Mount of Olives panorama

Mount of Olives panorama
A panoramic view of the Mount of Olives

Thursday, June 14, 2012

Several New Bethlehem-area Sites

As soon as Steve and I finished teaching, we got our field clothes on and joined Kent and Jared for a faculty outing to sites outside of Bethlehem that we do not usually get to visit.  We were driven by Hassan, one of our usual Palestinian drivers, and accompanied by Mamoud, one of our security personnel.

Mar Saba

Our first stop was at Mar Saba, arguably one of the oldest Christian monasteries in the Holy Land and one that has been in almost continual use since it was founded in the early fifth century.  For about 1,529 years, Greek Orthodox monks haven lived in or around this desert monastery, where they came to get away from the world and get close to God, devoting their lives almost completely to prayer.

The monastic community, or lavra as it is called in Greek, was found by an early saint named Sabbas, who came from Cappadocia in central Turkey.  From the age of 17-30, Sabbas lived in other monasteries.  He was then blessed to begin the life of a "cave hermit" and selected a cave in the lower Qidron Valley, quite away below Jerusalem and east of Bethlehem beyond the modern village of Ubeidya.  Other monks followed his example, and soon there was quite a community of hermits living in caves in the area.

The tomb of St. Sabbas
Then one night, Sabbas looked out of his cave and saw a pillar of fire striking the side of the Qidron across the valley.  The next morning he went and found a church-shaped cave, which he pronounced to be "a church built by God."  This cave-church still forms an important part of the monastery.  The main sanctuary is now the large Theotokos Church dedicated to the Virgin Mary.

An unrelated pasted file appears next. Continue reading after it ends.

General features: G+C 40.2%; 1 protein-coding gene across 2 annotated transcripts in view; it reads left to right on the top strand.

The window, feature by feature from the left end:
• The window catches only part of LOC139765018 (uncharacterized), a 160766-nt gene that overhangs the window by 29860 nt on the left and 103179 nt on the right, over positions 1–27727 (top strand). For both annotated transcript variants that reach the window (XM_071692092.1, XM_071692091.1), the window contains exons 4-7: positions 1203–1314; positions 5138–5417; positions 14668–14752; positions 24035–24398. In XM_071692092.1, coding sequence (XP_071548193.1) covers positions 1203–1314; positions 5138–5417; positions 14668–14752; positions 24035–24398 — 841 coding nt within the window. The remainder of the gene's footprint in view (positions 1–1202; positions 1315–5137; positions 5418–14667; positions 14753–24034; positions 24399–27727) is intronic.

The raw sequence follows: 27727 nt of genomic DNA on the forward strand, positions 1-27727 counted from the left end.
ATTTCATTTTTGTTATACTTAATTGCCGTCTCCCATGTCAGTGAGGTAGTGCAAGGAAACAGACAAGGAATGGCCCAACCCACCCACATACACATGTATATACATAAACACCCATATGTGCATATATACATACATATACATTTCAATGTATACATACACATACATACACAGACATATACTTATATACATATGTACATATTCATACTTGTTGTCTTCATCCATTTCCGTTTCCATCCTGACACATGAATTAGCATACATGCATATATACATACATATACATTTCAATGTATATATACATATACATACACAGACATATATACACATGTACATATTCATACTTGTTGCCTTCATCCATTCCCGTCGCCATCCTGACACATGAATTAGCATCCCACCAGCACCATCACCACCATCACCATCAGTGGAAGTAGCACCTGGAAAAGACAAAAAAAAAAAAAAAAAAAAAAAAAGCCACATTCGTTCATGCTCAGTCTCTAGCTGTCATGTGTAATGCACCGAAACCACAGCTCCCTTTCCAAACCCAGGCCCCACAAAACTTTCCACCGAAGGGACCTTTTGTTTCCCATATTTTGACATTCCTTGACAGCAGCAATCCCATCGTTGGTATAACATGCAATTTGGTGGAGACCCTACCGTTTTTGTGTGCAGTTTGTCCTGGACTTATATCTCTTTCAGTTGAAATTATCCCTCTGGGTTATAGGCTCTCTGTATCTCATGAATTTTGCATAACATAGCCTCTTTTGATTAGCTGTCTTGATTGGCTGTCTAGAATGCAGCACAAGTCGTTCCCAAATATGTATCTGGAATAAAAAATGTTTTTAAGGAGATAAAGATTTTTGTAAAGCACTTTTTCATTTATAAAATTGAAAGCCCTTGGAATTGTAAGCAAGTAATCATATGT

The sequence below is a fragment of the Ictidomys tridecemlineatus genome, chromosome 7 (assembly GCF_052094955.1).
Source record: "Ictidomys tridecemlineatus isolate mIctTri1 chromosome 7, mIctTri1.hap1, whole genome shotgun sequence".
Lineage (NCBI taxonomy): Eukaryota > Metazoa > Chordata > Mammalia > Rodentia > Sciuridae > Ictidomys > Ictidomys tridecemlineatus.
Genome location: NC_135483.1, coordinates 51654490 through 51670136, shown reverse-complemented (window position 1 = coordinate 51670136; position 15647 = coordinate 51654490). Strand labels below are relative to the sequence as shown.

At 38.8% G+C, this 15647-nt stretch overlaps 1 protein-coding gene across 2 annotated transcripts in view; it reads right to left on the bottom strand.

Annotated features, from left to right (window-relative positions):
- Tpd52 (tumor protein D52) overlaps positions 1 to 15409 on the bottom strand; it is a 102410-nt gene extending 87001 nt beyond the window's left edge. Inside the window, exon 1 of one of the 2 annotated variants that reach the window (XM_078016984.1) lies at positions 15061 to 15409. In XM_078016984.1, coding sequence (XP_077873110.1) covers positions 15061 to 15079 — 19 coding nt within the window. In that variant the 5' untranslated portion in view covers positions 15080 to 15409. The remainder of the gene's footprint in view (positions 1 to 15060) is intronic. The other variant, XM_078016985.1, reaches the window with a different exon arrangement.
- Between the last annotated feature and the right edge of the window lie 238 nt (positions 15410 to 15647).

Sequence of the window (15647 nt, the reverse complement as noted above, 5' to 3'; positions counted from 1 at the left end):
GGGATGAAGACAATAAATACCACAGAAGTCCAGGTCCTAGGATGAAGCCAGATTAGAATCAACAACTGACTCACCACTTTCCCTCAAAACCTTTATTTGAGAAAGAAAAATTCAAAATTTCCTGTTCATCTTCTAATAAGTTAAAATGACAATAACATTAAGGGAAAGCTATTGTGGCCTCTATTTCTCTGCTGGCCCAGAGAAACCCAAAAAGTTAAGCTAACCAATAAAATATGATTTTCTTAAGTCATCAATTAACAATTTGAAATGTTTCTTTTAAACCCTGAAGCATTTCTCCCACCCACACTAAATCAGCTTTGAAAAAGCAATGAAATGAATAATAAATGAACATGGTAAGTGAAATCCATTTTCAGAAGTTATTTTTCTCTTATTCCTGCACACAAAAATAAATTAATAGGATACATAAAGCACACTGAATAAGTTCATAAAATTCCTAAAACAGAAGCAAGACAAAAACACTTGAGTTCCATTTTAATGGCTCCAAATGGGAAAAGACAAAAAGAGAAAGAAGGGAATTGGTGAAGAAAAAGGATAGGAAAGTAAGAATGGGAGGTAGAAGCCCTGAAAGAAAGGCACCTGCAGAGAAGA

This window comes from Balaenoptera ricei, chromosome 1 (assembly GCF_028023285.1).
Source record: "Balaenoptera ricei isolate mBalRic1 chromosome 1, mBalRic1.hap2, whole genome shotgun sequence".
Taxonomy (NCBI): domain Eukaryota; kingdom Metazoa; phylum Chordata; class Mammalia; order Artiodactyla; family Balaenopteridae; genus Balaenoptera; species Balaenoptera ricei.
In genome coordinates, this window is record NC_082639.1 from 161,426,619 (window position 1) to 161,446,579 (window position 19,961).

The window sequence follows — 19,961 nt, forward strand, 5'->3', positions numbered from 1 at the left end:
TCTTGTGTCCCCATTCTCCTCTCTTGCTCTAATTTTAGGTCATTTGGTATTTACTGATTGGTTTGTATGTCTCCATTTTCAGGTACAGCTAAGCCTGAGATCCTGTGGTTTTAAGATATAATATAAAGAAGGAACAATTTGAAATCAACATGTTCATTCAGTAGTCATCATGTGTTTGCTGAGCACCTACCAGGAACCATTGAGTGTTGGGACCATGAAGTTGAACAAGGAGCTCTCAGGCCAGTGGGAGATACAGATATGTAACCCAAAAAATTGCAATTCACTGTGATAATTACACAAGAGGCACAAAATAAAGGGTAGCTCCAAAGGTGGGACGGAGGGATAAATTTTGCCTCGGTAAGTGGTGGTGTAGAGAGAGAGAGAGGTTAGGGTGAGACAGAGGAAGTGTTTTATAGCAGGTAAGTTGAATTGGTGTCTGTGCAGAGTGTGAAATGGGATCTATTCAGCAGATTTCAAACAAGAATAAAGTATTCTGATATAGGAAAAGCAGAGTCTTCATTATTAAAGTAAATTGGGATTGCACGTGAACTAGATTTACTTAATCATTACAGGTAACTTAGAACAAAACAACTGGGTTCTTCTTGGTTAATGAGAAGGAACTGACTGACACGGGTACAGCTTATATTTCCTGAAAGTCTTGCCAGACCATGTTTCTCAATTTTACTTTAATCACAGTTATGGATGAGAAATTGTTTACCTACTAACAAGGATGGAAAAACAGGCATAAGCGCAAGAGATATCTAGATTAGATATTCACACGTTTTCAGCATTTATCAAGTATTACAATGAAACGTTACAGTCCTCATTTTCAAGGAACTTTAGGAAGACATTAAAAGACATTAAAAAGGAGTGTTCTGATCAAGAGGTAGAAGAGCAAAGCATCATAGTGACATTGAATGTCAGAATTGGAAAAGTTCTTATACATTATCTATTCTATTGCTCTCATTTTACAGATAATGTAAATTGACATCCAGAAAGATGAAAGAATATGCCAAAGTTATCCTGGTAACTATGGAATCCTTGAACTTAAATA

The monastery was destroyed during the Persian invasion of  614, and the skulls of the monks who were killed then are preserved in the cave church as "holy martyrs."  It was further raided in the early Islamic Period and then later by bedouins in the Turkish period, but it has otherwise been continuously occupied and has maintained its old traditions.

No women are allowed in the monastery, nor are pictures allowed inside but this link to the  BibleWalks site) has some pictures of the icons, the churches, and the tomb of St. Sabbas.  We were guided by Father Lazarus, a remarkably devout monk who was born in Connecticut, converted to Orthodox in California, and was "led by God" to come to Jerusalem and then to this monastery, where he plans to spend the rest of his life.  He is one of 16 monks currently in residence.

After completing our tour of the inside of the monastery, we hiked up and around the entire site, which is dominated by two towers.  We then climbed down into the deep Qidron Valley, which has a rushing stream at the bottom, which, unfortunately, it not of fresh water but rather consists of barely-treated sewage from Jerusalem and the Palestinian towns above us.  Crossing the stream on a bridge (and holding our noses!), we then climbed up the other side of the wadi, where we went to walked around many of the original hermit caves, including the original one of St. Sabas.

The cave of St. Sabbas lies under the inscription on the cliff face.
Two large towers dominate, and protect, the monastery.  The one on the upper left is called "the women's tower," because it is the only place where women coming to the complex could stay

One of the caves once inhabited by religious hermits
Today's intrepid explorers: Eric, Kent, Steve, and Jared

The Qidron Valley, which stretches from Jerusalem to the Dead Sea

As we drove away from Mar Saba, we saw places where trash is regularly dumped into the Qidron, and some of it was burning.  It reminded me of the biblical description of the Hinnom Valley just south of Jerusalem, which was a perpetually burning garbage dump, helping provide some of the imagery for Gehenna, or hell.  Of course the fact that child sacrifice was sometimes practiced in the Hinnom adds to the horror!

Kenisat er-Ruwat (Orthodox Shepherds Field)